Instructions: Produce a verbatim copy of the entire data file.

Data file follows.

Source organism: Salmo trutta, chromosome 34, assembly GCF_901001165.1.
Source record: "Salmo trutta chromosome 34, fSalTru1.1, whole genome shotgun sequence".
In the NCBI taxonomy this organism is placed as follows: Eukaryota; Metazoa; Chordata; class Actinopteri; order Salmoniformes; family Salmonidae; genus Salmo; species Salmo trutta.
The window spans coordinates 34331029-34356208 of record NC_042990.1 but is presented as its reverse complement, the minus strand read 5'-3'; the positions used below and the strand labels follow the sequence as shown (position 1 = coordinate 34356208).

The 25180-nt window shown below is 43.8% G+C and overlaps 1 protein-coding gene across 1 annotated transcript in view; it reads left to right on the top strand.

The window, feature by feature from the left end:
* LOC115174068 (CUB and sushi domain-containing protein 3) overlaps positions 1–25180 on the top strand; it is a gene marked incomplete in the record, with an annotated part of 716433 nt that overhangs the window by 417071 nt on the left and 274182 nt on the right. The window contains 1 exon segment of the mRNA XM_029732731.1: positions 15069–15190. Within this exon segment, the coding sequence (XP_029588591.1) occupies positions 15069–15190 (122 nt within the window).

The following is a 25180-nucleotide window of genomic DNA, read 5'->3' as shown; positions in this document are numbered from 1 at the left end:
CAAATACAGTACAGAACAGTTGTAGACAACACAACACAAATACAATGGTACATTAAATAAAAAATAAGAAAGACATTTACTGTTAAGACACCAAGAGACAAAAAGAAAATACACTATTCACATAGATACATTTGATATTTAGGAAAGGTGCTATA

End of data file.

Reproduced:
Source organism: Salmo trutta, chromosome 34, assembly GCF_901001165.1.
Source record: "Salmo trutta chromosome 34, fSalTru1.1, whole genome shotgun sequence".
In the NCBI taxonomy this organism is placed as follows: Eukaryota; Metazoa; Chordata; class Actinopteri; order Salmoniformes; family Salmonidae; genus Salmo; species Salmo trutta.
The window spans coordinates 34331029-34356208 of record NC_042990.1 but is presented as its reverse complement, the minus strand read 5'-3'; the positions used below and the strand labels follow the sequence as shown (position 1 = coordinate 34356208).

The 25180-nt window shown below is 43.8% G+C and overlaps 1 protein-coding gene across 1 annotated transcript in view; it reads left to right on the top strand.

The window, feature by feature from the left end:
* LOC115174068 (CUB and sushi domain-containing protein 3) overlaps positions 1–25180 on the top strand; it is a gene marked incomplete in the record, with an annotated part of 716433 nt that overhangs the window by 417071 nt on the left and 274182 nt on the right. The window contains 1 exon segment of the mRNA XM_029732731.1: positions 15069–15190. Within this exon segment, the coding sequence (XP_029588591.1) occupies positions 15069–15190 (122 nt within the window).

The following is a 25180-nucleotide window of genomic DNA, read 5'->3' as shown; positions in this document are numbered from 1 at the left end:
CAAATACAGTACAGAACAGTTGTAGACAACACAACACAAATACAATGGTACATTAAATAAAAAATAAGAAAGACATTTACTGTTAAGACACCAAGAGACAAAAAGAAAATACACTATTCACATAGATACATTTGATATTTAGGAAAGGTGCTATA